All across the country, SARS-CoV-2 testing capabilities have at times been throttled by shortages of everything from pipettes to testing reagents. Acquiring the KingFisher system can be a highly competitive process, but the immediate availability of funds made possible by Helen’s gift, combined with a coordinated effort with the Sutter Health lab and IT departments, allowed the team to secure the instrument quickly— and take on some of the testing workload from the main Sutter Shared Laboratory in Livermore.
“One unexpected benefit of the KingFisher system is it appears to be capable of screening for new variants of the SARS-CoV-2 virus,” Press says. “We are now working with the Santa Clara County Public Health Department to route suspected samples for further testing and screen for early cases as they reach Northern California.”
An Adventurous and Generous Spirit
Born into an upper-class family in Shanghai, Helen saw her childhood world vanish when her family fled communist China in 1950, leaving everything behind. Thanks to her father’s knowledge of English and Japanese, they were able to live in several places, including Japan, Indonesia, Taiwan and Hong Kong. This made it necessary for Helen to learn the languages of each country, and she credits her ability to learn English to studying Latin and French during those formative years.
After the sudden death of her father, her mother brought her three children to the U.S. under the sponsorship of Helen’s uncle, who owned two restaurants in San Mateo. During her summer breaks from UC Berkeley, Helen worked as a waitress, first for her uncle and later in her mother’s own restaurant. “All of my college expenses were paid through scholarships, so I could save my earnings and tips,” she says. “Working hard and saving early on have allowed me to give back to the community now.”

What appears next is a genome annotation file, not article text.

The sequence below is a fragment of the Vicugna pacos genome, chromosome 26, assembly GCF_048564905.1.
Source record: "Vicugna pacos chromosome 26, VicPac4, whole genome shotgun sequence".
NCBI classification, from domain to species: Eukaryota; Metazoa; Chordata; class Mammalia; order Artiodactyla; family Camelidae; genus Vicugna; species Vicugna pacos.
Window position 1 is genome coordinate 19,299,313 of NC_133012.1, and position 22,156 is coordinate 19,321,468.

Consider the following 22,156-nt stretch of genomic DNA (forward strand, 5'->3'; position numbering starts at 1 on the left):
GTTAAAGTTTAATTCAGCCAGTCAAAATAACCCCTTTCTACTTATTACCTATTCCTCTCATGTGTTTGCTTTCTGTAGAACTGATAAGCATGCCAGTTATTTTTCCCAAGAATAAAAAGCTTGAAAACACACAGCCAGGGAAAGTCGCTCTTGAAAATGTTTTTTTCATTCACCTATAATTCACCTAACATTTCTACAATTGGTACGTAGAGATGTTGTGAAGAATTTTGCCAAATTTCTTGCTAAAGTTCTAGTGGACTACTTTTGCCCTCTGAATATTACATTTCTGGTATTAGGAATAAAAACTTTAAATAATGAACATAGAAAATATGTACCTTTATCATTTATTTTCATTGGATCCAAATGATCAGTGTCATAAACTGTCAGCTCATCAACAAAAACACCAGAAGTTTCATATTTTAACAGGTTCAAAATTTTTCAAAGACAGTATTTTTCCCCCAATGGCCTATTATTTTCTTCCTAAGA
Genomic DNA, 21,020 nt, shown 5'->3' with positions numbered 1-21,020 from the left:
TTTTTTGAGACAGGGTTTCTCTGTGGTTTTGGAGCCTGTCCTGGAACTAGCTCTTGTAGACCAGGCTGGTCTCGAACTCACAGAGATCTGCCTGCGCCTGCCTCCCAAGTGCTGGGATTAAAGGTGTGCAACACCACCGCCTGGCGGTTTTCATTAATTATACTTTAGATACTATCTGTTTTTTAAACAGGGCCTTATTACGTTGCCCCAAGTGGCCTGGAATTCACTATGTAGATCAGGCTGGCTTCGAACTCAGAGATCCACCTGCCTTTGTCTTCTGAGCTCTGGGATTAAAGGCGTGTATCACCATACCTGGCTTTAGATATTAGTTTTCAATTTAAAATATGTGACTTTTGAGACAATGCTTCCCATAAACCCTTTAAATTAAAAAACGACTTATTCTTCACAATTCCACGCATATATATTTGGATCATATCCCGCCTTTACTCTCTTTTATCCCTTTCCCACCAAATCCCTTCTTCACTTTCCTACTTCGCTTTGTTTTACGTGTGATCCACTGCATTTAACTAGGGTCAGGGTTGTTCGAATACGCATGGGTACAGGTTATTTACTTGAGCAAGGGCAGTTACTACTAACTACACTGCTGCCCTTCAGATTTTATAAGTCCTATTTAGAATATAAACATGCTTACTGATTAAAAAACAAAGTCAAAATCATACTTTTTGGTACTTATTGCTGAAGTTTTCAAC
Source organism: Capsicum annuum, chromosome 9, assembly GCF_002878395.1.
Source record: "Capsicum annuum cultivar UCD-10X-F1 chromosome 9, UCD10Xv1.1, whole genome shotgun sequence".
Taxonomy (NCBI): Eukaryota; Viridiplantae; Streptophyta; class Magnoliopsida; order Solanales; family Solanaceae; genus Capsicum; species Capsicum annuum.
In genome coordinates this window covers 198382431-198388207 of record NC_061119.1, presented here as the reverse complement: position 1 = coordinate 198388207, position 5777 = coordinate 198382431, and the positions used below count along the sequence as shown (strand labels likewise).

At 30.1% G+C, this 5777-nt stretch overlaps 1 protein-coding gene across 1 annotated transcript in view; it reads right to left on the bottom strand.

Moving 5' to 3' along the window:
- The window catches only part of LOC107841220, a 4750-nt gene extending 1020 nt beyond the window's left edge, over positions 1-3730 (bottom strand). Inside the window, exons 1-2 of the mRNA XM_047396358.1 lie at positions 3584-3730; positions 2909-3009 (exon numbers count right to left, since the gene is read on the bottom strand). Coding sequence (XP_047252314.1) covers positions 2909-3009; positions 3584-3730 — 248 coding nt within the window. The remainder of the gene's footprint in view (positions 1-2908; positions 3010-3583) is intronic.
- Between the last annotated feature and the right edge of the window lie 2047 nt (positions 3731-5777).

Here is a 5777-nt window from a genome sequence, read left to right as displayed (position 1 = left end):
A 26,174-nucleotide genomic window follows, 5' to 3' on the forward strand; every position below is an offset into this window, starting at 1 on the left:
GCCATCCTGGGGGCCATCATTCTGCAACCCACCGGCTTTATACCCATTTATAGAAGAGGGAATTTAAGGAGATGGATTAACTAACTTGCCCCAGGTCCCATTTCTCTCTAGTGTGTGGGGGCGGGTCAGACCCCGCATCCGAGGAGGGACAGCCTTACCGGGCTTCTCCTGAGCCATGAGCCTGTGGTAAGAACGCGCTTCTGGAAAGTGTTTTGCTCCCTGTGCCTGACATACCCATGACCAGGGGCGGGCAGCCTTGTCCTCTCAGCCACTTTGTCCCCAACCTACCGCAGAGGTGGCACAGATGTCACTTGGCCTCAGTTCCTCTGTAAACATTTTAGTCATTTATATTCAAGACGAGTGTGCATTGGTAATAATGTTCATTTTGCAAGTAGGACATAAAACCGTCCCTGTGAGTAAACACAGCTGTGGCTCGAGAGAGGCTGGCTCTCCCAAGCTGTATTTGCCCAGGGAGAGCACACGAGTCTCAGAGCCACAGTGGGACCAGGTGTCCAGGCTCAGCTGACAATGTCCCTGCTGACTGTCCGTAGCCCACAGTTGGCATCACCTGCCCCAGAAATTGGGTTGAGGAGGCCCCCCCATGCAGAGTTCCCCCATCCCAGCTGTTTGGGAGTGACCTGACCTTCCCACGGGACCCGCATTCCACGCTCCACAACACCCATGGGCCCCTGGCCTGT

Helen loves to travel, visiting Australia, New Zealand, Singapore, Dubai, China, Panama and Hawaii in 2019 alone, but the pandemic halted her vacations. The forced grounding has given her time to focus on her own health while also working to help the community.
Difficulty walking in recent years had led Helen to choose cruises as her primary mode of travel prior to the pandemic. But after knee surgery in 2020, following two earlier hip replacements under the expert care of PAMF’s John Lannin, M.D., she can now walk normally, without a limp. The recovery from knee surgery took a bit longer than those of her earlier hip replacement procedures, but Helen says it was worth the results. “I guess I’m a bionic woman now,” she jokes.
Not long ago, Helen reconnected with high school friends from Hong Kong. Now scattered all over the world, they reunited to travel together before the pandemic and still keep in touch on WhatsApp. “I look forward to traveling again with friends and my daughter Laura when it is safe,” she says.
Helen also plans to continue staying abreast of laboratory innovations. “After working for 44 years in healthcare, I feel now is an important time to give back and maybe even inspire others,” she says. “Even though I’m retired, the labs will always be a part of who I am, and I am very happy to be in a position to help now and in the future.”